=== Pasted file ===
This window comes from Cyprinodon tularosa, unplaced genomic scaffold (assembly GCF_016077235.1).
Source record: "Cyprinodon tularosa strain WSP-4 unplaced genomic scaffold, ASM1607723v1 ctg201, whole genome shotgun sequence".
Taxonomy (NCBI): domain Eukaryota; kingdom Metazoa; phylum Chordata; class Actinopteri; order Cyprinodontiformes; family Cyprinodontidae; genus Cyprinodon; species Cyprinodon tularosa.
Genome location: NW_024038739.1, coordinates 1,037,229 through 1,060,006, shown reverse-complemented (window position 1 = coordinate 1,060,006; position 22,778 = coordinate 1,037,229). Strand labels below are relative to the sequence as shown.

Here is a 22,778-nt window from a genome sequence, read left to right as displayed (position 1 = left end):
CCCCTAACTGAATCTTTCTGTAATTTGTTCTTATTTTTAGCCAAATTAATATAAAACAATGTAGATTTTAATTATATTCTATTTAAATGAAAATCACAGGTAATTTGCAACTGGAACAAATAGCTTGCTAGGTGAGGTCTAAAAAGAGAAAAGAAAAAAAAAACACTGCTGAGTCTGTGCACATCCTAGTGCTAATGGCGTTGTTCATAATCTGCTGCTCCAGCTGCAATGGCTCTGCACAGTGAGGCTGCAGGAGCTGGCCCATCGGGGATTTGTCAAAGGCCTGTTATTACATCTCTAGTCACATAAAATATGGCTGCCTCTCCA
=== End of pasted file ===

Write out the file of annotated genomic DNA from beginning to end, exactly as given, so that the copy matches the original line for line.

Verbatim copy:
This window comes from Cyprinodon tularosa, unplaced genomic scaffold (assembly GCF_016077235.1).
Source record: "Cyprinodon tularosa strain WSP-4 unplaced genomic scaffold, ASM1607723v1 ctg201, whole genome shotgun sequence".
Taxonomy (NCBI): domain Eukaryota; kingdom Metazoa; phylum Chordata; class Actinopteri; order Cyprinodontiformes; family Cyprinodontidae; genus Cyprinodon; species Cyprinodon tularosa.
Genome location: NW_024038739.1, coordinates 1,037,229 through 1,060,006, shown reverse-complemented (window position 1 = coordinate 1,060,006; position 22,778 = coordinate 1,037,229). Strand labels below are relative to the sequence as shown.

Here is a 22,778-nt window from a genome sequence, read left to right as displayed (position 1 = left end):
CCCCTAACTGAATCTTTCTGTAATTTGTTCTTATTTTTAGCCAAATTAATATAAAACAATGTAGATTTTAATTATATTCTATTTAAATGAAAATCACAGGTAATTTGCAACTGGAACAAATAGCTTGCTAGGTGAGGTCTAAAAAGAGAAAAGAAAAAAAAAACACTGCTGAGTCTGTGCACATCCTAGTGCTAATGGCGTTGTTCATAATCTGCTGCTCCAGCTGCAATGGCTCTGCACAGTGAGGCTGCAGGAGCTGGCCCATCGGGGATTTGTCAAAGGCCTGTTATTACATCTCTAGTCACATAAAATATGGCTGCCTCTCCA